Christopher Hitchens writes a short review of Patrick McCarthys Language, Politics, and Writing: Stolentelling in Western Europe. He reveals (and regrets) its dull and vapid tone and points: "But what his collection of essays illustrates is something insufficiently remarked upon: the evolution of the European left into a status quo force, somewhat inclined to sit out the storm and to content itself with essentially voyeuristic comments on the brashness of the United States. (The great exception, if it is indeed to be counted as a left one, is Tony Blair, who receives only the most superficial mention here.) I was once as happy as anyone to sit with McCarthy and to discuss Gramsci’s Prison Notebooks or the ambiguities of Sartre’s Les Tempes Modernes. I still enjoy these pursuits, though they occasionally strike me now as comparable to well-conducted tours of Atlantis. Perhaps that’s why the cultivated guides have such a marked tendency to gurgle, as they make their appointed rounds."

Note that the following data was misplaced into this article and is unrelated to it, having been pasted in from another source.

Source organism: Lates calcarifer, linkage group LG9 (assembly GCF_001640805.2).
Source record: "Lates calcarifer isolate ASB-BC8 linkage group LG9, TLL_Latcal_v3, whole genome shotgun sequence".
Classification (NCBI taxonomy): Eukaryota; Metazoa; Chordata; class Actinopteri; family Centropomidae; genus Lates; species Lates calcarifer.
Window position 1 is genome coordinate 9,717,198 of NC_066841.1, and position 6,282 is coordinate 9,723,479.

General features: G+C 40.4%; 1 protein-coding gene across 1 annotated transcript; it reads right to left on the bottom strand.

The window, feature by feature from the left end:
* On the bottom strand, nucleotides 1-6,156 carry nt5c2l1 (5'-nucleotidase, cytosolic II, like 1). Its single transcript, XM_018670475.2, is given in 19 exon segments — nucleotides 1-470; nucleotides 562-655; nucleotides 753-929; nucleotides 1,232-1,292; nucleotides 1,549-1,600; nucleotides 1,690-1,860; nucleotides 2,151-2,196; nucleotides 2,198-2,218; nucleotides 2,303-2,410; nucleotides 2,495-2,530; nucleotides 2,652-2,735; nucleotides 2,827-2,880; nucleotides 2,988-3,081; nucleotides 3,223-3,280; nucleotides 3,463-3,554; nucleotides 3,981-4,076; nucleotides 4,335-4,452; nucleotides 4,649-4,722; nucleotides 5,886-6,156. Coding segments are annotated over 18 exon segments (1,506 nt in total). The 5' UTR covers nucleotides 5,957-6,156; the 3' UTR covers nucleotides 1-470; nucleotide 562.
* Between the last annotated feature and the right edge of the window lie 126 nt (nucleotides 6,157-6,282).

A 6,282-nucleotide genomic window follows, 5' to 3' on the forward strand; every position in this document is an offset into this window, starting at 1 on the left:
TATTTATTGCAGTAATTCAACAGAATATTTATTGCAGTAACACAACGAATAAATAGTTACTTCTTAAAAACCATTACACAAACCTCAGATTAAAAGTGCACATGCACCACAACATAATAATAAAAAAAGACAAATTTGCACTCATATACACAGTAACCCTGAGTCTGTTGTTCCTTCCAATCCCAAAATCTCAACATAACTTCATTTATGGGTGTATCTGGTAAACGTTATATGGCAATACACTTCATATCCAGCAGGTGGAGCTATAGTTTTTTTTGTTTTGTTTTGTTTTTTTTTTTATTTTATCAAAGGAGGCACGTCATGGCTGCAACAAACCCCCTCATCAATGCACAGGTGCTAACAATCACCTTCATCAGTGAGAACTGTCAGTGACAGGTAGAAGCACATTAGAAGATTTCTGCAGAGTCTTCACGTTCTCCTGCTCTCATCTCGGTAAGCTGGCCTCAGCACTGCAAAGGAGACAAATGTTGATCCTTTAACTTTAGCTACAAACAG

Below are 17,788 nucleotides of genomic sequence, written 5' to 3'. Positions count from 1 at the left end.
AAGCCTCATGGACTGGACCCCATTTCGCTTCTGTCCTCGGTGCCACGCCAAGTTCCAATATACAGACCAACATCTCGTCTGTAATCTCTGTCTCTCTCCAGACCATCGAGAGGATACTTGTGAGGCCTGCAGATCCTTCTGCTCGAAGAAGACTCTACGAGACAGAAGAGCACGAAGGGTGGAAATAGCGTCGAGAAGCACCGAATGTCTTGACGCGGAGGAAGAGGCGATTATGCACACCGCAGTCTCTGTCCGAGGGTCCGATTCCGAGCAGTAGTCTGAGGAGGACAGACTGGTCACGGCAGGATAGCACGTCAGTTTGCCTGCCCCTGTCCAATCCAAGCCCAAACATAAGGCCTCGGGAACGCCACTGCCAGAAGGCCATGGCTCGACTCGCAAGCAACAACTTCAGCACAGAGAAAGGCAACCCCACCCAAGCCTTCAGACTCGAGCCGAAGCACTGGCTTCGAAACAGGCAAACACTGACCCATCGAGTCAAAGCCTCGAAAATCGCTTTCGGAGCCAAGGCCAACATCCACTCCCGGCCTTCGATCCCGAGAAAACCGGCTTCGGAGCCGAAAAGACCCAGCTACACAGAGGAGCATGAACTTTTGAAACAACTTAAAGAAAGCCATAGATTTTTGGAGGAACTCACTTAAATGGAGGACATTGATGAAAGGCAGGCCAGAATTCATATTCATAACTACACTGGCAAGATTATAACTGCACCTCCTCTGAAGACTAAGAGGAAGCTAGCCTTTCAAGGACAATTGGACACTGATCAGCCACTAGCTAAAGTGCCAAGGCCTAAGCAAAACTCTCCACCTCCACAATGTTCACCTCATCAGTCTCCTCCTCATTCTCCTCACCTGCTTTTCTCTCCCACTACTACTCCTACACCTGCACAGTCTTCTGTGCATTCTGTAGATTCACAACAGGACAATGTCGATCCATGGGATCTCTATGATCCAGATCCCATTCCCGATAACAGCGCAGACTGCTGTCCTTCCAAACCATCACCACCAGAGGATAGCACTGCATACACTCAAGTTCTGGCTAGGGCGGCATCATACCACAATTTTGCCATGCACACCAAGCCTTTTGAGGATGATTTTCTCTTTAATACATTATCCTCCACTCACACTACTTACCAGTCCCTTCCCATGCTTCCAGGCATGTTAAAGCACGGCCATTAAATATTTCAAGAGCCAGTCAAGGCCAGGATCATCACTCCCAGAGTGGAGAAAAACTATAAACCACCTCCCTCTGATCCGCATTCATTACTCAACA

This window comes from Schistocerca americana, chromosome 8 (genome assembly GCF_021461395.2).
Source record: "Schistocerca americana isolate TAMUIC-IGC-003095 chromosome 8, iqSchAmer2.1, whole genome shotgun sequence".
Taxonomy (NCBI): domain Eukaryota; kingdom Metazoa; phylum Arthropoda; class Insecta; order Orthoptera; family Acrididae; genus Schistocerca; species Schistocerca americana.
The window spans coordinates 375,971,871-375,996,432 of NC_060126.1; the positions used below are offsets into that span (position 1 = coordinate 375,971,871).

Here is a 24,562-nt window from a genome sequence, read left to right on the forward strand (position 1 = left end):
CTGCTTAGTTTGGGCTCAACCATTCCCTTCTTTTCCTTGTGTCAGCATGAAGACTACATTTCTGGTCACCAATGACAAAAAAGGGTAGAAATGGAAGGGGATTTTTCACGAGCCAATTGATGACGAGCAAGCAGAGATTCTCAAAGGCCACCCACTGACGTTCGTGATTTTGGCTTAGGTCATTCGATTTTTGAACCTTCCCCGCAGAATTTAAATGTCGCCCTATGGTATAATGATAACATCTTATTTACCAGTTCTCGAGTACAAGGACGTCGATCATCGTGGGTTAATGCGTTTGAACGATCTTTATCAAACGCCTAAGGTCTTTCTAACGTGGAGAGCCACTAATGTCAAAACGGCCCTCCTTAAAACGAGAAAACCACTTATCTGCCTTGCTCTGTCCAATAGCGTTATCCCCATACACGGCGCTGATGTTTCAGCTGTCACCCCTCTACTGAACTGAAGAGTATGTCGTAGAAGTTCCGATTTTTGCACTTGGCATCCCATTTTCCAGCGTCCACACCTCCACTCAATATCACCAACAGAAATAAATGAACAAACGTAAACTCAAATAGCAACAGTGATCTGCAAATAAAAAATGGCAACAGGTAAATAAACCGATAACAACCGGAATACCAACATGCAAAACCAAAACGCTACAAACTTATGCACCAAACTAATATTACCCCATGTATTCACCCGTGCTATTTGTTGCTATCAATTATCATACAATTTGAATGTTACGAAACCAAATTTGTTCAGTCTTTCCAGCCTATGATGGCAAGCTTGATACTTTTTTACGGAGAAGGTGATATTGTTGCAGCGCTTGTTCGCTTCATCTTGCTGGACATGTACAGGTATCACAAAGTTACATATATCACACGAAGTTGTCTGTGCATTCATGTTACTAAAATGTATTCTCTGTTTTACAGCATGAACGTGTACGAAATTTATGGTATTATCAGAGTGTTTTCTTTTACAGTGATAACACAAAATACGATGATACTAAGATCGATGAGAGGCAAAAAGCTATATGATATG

David Brooks reviews David Lipskys Absolutely American: Four Years at West Point. It sounds as if the book is worth reading.
If this report is true, we should immediately vacate the pool or at least make sure the Iraqi athletes have the use of it whenever they need it.
We turn now to Professor Volokh’s first posting concerning our article, in which he suggests that we were a bit cavalier in suggesting that the good Lord wouldn’t approve of harvesting eggs from aborted fetuses to create new fetuses, nor mixing male and female genes into a kind of hybrid genetic cocktail.
Our point was largely intended as a slap—and a rhetorical one at that—at Senator Barbara Boxer and others who suggest that embryo manipulation is “doing God’s work.” Perhaps the sarcasm was not sufficiently apparent, but ours was not high hermeneutics, nor a genuine theological speculation—but we’re happy to speculate here.